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*** SALLY WILL NOT HAVE DIRECT IMPACTS ON JACKSONVILLE/NE FL./SE GA. THROUGH AT LEAST THE EARLY PART OF THE WEEK ***
(1) an area of ‘disturbed’ weather (showers & storms) that developed over the Bahamas a few days ago was upgraded to tropical depression #19 Fri. making landfall on the southeast coast of Fl. not far from Miami about 2am EDT Sat. then re-emerged over the warm Gulf by midday Sat. then quickly became tropical storm “Sally” Sat. afternoon. Like most of the names this season... this is the fastest to 'S’ beating the record of “Stan” Oct. 2, 2005. Sally remained steady state Sunday while looking a little raged on satellite imagery. In general, however, conditions looks to be favorable for at least gradual intensification just about right up to landfall. Sally will turn more to the west/ northwest then northwest up to landfall by Tuesday along the Louisiana or Mississippi coast. Bursts of t’storms may cause the center to jump around some until - & unless - a decent core develops.
Models were having a difficult time “finding” the depression but now that the tropical cyclone is stronger, the models are much better in their initialization. Special N.W.S. balloon soundings - 4 a day vs. the normal 2 per day - will be released for at least the next several across the Gulf Coast & Southeast U.S. in an attempt to have better analysis data for the models which would then translate into better output (forecasts). Right now it looks like a steady west/northwest to northwest move through Mon. night. Upon approach to the Gulf Coast Mon. night into Tue., the upper level ridge becomes rather soft with westerlies - albeit rather weak - extending south to near the Gulf Coast. How this set-up evolves will be critical as to where exactly Sally - forecast right now to be a Cat. 1 hurricane - comes ashore & where it moves thereafter. It appears there will be a slow turn to the northeast after landfall resulting in very heavy rainfall. The GFS model is very near New Orleans... the European is a little more to the west... the UKMET is more to the east. There remains plenty of uncertainty in the “end game”.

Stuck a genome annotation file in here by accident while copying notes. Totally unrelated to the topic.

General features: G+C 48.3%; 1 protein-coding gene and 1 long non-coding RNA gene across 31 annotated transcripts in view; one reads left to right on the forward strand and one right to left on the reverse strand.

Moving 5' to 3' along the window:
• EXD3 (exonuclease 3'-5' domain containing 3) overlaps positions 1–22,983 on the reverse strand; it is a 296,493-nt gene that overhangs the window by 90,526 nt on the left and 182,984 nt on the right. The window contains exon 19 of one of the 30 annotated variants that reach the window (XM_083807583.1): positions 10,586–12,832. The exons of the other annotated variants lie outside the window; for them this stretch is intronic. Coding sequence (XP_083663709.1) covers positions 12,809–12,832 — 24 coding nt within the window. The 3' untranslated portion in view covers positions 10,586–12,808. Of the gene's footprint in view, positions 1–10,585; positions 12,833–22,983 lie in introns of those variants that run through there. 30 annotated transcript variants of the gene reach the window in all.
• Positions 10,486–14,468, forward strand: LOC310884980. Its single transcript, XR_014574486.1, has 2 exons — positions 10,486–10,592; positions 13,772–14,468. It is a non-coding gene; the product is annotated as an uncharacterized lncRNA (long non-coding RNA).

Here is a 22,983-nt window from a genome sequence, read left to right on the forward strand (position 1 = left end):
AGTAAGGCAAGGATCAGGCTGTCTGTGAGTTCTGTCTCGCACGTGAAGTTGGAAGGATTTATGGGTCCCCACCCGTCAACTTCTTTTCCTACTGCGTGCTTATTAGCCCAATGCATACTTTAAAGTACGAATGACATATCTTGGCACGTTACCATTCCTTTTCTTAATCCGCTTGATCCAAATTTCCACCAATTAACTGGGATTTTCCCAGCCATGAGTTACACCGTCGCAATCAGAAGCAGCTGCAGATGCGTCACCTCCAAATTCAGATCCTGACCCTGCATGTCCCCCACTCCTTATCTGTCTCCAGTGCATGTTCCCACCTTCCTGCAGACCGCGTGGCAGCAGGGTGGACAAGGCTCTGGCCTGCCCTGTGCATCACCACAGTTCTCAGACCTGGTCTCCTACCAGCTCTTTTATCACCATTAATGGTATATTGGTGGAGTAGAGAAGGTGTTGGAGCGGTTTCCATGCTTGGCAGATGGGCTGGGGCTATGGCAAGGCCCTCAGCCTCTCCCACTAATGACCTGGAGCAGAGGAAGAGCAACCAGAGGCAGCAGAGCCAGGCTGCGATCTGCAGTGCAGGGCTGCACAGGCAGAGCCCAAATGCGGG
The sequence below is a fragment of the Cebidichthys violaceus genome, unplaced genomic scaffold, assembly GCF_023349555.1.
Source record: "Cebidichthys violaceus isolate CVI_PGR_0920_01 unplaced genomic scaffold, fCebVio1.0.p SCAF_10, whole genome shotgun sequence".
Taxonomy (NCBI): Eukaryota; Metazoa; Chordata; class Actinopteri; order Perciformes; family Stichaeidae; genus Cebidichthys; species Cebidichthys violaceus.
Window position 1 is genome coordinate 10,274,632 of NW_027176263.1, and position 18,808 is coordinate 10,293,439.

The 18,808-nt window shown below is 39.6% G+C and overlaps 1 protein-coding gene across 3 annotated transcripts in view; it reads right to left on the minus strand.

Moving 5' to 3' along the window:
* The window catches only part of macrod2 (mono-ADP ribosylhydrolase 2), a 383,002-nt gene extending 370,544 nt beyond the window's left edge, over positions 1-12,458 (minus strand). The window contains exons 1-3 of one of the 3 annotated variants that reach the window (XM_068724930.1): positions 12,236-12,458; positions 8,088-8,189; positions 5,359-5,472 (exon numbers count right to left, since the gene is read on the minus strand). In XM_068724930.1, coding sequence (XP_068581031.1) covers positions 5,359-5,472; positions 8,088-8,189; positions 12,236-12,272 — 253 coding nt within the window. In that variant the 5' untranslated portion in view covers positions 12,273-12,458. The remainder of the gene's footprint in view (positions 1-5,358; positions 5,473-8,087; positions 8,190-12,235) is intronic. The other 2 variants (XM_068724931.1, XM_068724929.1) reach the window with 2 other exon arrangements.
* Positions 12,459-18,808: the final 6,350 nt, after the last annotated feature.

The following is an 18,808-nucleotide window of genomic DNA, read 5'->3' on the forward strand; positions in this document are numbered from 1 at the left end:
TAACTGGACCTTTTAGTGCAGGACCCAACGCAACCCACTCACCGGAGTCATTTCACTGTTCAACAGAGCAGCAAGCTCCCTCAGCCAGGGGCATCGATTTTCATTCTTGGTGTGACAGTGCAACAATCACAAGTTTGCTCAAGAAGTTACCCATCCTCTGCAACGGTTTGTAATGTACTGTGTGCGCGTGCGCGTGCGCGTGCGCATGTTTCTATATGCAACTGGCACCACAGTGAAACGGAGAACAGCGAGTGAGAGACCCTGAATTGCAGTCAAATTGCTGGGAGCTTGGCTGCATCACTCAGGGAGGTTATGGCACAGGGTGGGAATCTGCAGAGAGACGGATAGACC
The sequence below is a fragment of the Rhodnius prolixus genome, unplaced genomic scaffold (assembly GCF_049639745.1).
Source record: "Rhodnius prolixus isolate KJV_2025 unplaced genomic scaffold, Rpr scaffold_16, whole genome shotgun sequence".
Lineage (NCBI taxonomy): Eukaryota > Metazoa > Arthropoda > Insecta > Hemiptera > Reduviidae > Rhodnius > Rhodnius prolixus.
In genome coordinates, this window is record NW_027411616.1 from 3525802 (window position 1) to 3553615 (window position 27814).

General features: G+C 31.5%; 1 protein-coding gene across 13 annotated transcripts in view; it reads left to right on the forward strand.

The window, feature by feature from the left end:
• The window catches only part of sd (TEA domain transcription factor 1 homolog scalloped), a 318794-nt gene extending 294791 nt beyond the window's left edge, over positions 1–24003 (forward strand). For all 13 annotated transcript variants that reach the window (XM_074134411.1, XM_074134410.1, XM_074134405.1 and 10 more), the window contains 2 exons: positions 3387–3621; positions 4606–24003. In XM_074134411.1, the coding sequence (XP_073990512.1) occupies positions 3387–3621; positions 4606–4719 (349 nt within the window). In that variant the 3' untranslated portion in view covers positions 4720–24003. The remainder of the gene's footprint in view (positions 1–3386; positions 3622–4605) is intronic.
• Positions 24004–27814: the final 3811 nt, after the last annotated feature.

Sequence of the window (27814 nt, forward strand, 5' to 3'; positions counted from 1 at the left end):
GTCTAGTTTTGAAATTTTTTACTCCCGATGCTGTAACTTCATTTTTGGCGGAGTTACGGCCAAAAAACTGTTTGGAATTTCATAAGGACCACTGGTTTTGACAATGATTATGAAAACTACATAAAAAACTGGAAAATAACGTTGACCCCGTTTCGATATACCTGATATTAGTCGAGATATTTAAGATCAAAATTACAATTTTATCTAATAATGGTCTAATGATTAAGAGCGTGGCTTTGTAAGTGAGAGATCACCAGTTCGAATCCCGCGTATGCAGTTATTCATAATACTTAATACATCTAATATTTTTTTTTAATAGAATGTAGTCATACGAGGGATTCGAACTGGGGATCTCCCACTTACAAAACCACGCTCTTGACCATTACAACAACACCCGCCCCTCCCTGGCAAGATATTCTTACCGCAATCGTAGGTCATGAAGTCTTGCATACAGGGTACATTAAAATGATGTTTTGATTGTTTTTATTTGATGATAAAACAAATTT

In any case, everyone along the Gulf Coast - especially from the Fl. Panhandle to Louisiana - needs to stay up to date on the latest forecasts.
(2) Tropical depression #17 formed over the Eastern Atlantic Sunday & was upgraded to tropical storm “Paulette” Mon. The fastest ever to ’P’ easily beating the old record of Philippe Sept. 17, 2005. Paulette seems to have finally found that “sweet spot” & is becoming more organized & stronger. The forecast is for Paulette to continue the northward turn then sharply to the northeast through the upcoming week. Paulette continues to look like an “ocean storm” staying well east of the U.S. *but* will be very near Bermuda Mon. at which point the storm is expected to be a Cat. 2 hurricane before strengthening to Cat. 3+. Though far to the east, easterly swells & an increasing rip current risk affect Florida & much of the Eastern U.S. coast this week.
(3) Depression #20 formed Sat. from a westbound African tropical wave & is forecast to quickly intensify as “Teddy” while moving into the Central Atlantic. Early indications are indicating that the Bermuda High to the north will shift more to the east & north allowing for a turn to the north over the Western Atlantic. But the steering flow is by no means locked in yet once into the Central Atlantic. But this does look like a clear miss for the Antilles.
(4) Tropical depression #18 was upgraded just off the coast of Africa early Mon. then to tropical storm “Rene” Mon. afternoon before a weakening trend Tue. night followed by another strengthening trend Thu. Rene is now again struggling thanks to nearby dry air & shear. Rene should turn more west in the long run as the storm weakens & becomes more shallow & eventually dissipates.
(5) Another in a series of active tropical waves will roll off Africa early this week. There is the potential for development while moving west.
(6) A lowering of pressures has been indicated by forecast models over the Western Gulf of Mexico into next week. Low pressure may eventually develop... or there could be some interaction with other waves/disturbances. If so, it’s an area to keep an eye on for possible tropical development.
September is usually the most active month of the hurricane season: